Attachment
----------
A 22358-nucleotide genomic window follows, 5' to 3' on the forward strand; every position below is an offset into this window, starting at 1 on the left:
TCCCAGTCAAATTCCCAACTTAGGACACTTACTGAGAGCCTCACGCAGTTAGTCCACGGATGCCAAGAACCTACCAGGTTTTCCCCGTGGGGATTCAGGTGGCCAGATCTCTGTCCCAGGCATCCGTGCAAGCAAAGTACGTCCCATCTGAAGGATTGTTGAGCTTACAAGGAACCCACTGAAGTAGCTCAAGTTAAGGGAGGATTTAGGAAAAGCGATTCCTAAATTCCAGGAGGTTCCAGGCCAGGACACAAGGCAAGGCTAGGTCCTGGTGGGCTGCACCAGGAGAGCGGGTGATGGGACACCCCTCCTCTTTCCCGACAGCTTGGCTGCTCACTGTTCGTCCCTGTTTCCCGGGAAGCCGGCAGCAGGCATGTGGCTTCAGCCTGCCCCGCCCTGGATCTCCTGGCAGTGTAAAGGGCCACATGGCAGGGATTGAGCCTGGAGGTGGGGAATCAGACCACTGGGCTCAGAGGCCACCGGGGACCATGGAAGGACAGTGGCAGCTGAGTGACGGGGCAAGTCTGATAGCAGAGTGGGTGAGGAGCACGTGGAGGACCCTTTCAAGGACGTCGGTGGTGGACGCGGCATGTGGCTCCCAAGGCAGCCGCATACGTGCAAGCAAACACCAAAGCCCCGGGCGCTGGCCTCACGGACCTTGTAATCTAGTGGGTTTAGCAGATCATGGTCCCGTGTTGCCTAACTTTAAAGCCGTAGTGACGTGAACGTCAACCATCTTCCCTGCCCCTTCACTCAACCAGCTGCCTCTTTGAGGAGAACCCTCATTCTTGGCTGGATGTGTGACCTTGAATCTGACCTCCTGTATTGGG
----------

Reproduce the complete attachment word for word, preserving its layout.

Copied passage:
A 22358-nucleotide genomic window follows, 5' to 3' on the forward strand; every position below is an offset into this window, starting at 1 on the left:
TCCCAGTCAAATTCCCAACTTAGGACACTTACTGAGAGCCTCACGCAGTTAGTCCACGGATGCCAAGAACCTACCAGGTTTTCCCCGTGGGGATTCAGGTGGCCAGATCTCTGTCCCAGGCATCCGTGCAAGCAAAGTACGTCCCATCTGAAGGATTGTTGAGCTTACAAGGAACCCACTGAAGTAGCTCAAGTTAAGGGAGGATTTAGGAAAAGCGATTCCTAAATTCCAGGAGGTTCCAGGCCAGGACACAAGGCAAGGCTAGGTCCTGGTGGGCTGCACCAGGAGAGCGGGTGATGGGACACCCCTCCTCTTTCCCGACAGCTTGGCTGCTCACTGTTCGTCCCTGTTTCCCGGGAAGCCGGCAGCAGGCATGTGGCTTCAGCCTGCCCCGCCCTGGATCTCCTGGCAGTGTAAAGGGCCACATGGCAGGGATTGAGCCTGGAGGTGGGGAATCAGACCACTGGGCTCAGAGGCCACCGGGGACCATGGAAGGACAGTGGCAGCTGAGTGACGGGGCAAGTCTGATAGCAGAGTGGGTGAGGAGCACGTGGAGGACCCTTTCAAGGACGTCGGTGGTGGACGCGGCATGTGGCTCCCAAGGCAGCCGCATACGTGCAAGCAAACACCAAAGCCCCGGGCGCTGGCCTCACGGACCTTGTAATCTAGTGGGTTTAGCAGATCATGGTCCCGTGTTGCCTAACTTTAAAGCCGTAGTGACGTGAACGTCAACCATCTTCCCTGCCCCTTCACTCAACCAGCTGCCTCTTTGAGGAGAACCCTCATTCTTGGCTGGATGTGTGACCTTGAATCTGACCTCCTGTATTGGG